I am honored and delighted that bestselling authors Loretta Chase and Susan Holloway Scott (sometimes known as Isabella Bradford) featured the Adverts 250 Project among their most recent compilation of “Breakfast Links” on their wonderful blog, Two Nerdy History Girls. You can also find them on Twitter. Who are Chase and Scott? In their own words, one of them “writes historical romance” and the other “writes historical novels” and, using a nom de plume, also “writes historical romance.”
I realize that a tenure and promotion committee might not find this as impressive as being linked by the American Antiquarian Society or the Omohundro Institute of Early American History and Culture, but I am just as excited and I believe that this is just as significant. I founded the Adverts 250 Project to be a public history and digital humanities project. I aimed to engage wide audiences, including specialists in my field, other scholars within and beyond the academy, self-proclaimed history buffs, and the general public more broadly. In comparing their own work to each other, Chase and Scott state, “There’s a big difference in how we use history.” There’s also a big difference in how I use history in my career, including a very different route to publication, compared to either of them, but the most important things are that all three of us use history and all three of us want others to be as fascinated by history as we are and to learn about the past.
As I noted above, the Adverts 250 Project is a public history project. Chase and Scott have helped to bring this project to the attention of the public, for which I am extremely grateful. The day after they included the Adverts 250 Project among their “Breakfast Links” the site received nearly four times as many visitors and nearly five times as many page views as any previous day. Their blog has directed visitors from twenty-two countries (Australia, Austria, Brazil, Canada, Cyprus, Denmark, Finland, Germany, India, Ireland, Israel, Luxembourg, Mexico, Myanmar (Burma), the Netherlands, New Zealand, Poland, Russia, South Africa, Sweden, the United Kingdom, and the United States) to the Adverts 250 Project, bringing this public history project to a much broader public. (I don’t know how many people visit their blog on a daily basis, but every time they retweet an announcement that a new advertisement has been posted here — which they have already done today! — they reach more than 10,000 followers, compared to the relatively paltry 250 I have amassed during my short time on Twitter.)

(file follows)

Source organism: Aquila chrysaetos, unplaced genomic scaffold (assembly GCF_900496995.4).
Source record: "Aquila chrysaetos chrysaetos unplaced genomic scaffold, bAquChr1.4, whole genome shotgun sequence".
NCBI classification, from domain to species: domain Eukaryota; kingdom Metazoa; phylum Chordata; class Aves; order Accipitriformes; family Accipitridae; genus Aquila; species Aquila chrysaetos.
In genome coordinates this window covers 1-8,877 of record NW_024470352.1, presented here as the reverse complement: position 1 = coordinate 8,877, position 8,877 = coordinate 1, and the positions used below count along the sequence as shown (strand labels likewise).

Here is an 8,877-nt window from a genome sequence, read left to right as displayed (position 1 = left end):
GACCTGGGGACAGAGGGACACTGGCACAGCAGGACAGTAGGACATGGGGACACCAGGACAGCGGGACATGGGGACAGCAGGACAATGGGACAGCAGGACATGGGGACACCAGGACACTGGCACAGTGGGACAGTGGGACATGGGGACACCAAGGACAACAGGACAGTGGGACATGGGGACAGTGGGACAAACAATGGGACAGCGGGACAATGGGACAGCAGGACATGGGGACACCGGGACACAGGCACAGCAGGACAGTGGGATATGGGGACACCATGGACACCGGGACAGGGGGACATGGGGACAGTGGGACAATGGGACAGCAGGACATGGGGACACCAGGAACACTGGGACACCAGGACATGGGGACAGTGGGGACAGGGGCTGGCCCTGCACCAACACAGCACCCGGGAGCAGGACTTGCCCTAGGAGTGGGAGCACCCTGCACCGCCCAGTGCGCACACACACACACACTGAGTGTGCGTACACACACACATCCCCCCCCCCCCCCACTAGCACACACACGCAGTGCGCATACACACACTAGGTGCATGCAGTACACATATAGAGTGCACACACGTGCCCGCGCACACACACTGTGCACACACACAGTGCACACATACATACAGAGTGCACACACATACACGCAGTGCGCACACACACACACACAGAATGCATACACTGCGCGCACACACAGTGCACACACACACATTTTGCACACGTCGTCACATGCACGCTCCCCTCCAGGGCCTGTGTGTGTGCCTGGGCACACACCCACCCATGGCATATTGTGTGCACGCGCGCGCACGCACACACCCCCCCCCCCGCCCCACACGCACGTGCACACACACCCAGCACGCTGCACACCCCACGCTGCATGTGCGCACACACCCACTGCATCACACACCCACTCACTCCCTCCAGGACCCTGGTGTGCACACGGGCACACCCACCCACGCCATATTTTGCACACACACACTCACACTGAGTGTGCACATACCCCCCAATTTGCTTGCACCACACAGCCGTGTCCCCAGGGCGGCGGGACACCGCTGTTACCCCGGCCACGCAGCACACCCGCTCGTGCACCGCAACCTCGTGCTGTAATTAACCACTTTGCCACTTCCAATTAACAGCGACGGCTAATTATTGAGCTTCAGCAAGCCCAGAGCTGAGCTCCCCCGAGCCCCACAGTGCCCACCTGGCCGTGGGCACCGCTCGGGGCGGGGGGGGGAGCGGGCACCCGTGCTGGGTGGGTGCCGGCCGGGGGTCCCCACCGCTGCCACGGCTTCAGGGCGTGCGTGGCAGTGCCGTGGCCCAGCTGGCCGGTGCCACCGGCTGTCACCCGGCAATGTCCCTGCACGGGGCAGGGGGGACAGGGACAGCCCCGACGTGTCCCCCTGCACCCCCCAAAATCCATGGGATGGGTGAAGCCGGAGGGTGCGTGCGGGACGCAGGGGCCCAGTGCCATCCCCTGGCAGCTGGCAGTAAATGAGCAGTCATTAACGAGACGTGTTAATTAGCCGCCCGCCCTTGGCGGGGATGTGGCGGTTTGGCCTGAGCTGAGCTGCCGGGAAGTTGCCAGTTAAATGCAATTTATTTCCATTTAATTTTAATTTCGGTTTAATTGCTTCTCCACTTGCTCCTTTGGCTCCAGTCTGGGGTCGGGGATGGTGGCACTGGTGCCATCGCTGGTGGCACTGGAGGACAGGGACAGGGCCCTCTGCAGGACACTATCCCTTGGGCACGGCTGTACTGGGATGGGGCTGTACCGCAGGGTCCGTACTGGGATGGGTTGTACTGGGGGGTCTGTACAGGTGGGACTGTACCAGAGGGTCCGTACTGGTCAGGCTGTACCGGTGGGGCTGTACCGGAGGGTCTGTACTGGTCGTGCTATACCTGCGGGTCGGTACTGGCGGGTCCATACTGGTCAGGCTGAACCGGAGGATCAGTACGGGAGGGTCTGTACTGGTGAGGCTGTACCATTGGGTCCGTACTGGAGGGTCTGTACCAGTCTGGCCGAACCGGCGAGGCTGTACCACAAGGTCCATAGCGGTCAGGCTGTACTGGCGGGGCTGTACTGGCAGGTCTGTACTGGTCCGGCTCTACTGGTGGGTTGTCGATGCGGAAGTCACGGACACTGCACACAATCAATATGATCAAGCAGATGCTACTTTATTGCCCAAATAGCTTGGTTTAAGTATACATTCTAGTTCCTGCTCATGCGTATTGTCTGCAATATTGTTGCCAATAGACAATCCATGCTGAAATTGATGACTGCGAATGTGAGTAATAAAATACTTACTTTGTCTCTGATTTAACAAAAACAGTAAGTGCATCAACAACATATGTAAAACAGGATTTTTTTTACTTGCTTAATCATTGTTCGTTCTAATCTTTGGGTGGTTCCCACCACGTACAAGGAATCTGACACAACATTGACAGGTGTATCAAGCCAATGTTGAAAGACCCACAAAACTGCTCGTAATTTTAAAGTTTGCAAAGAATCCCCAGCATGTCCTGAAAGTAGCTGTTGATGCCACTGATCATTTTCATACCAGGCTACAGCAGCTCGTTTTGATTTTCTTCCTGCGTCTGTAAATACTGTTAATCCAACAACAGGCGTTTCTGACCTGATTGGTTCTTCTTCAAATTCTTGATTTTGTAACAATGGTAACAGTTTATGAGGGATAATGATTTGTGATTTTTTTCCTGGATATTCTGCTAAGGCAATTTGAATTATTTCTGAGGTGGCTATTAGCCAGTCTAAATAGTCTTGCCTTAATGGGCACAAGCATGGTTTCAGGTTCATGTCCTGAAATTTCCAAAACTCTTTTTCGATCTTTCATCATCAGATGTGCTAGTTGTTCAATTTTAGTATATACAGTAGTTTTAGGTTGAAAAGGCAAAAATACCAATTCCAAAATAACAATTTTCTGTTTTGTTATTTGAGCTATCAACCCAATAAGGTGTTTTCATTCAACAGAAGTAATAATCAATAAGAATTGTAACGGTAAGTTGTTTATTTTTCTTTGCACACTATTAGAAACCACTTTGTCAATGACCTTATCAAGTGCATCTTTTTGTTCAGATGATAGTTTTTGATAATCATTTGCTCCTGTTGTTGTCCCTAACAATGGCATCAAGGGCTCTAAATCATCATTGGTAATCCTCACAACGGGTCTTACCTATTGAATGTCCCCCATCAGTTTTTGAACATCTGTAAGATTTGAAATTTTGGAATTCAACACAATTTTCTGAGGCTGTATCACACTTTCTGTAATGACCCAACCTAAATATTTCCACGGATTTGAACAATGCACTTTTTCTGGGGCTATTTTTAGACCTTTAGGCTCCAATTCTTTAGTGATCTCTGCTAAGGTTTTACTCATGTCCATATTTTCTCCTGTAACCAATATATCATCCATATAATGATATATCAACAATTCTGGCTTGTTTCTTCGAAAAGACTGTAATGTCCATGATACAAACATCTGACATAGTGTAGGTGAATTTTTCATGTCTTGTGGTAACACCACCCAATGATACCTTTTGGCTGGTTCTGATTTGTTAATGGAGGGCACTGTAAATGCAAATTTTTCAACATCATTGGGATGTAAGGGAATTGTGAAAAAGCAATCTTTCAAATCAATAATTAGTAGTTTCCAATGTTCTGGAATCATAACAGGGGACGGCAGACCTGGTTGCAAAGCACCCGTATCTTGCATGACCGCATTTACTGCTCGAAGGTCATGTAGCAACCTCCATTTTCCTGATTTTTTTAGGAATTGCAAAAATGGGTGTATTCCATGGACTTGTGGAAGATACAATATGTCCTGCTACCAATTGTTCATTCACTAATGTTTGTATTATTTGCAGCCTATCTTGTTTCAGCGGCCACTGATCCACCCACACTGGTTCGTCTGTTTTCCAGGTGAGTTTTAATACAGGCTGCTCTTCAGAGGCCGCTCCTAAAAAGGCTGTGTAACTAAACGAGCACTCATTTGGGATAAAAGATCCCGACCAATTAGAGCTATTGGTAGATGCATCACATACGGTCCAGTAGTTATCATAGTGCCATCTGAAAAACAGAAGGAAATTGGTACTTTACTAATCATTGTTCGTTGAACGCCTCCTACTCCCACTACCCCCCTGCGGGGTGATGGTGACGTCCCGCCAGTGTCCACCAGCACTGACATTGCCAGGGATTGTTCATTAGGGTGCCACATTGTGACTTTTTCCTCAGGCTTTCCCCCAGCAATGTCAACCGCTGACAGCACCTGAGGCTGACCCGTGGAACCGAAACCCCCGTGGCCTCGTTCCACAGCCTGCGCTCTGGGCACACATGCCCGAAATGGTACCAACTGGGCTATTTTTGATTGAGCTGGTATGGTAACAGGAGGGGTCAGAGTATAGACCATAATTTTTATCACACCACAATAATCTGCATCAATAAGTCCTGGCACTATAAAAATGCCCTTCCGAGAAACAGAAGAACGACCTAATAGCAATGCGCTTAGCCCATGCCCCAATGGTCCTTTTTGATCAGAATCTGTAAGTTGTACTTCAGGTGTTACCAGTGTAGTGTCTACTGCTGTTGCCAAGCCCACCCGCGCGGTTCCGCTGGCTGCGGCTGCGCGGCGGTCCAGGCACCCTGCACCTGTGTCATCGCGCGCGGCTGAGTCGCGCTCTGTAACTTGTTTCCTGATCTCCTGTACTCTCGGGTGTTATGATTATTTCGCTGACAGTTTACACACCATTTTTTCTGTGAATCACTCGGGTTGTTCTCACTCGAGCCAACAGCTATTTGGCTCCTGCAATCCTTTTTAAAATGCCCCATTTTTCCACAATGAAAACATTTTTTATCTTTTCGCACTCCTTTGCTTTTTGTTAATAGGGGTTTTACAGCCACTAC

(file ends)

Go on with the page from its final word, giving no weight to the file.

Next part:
Later this week students in my Public History course will be reading and discussing an essay about some of the tensions that have traditionally cropped up between historians within the academy and those who pursue history professionally beyond employment at colleges and universities, an antagonism that need not exist and that I like to think has decreased in recent years (though from my position within the academy I may have a different perspective on this than public historians do). Though I am not aware that Chase and Scott describe themselves as public historians, their novels and their blog certainly place them somewhere within the fold. Their spirit of generosity demonstrates the benefits of all who love history acting cooperatively rather than competitively.
Thank you, Loretta Chase and Susan Holloway Scott, for your support of the Adverts 250 Project.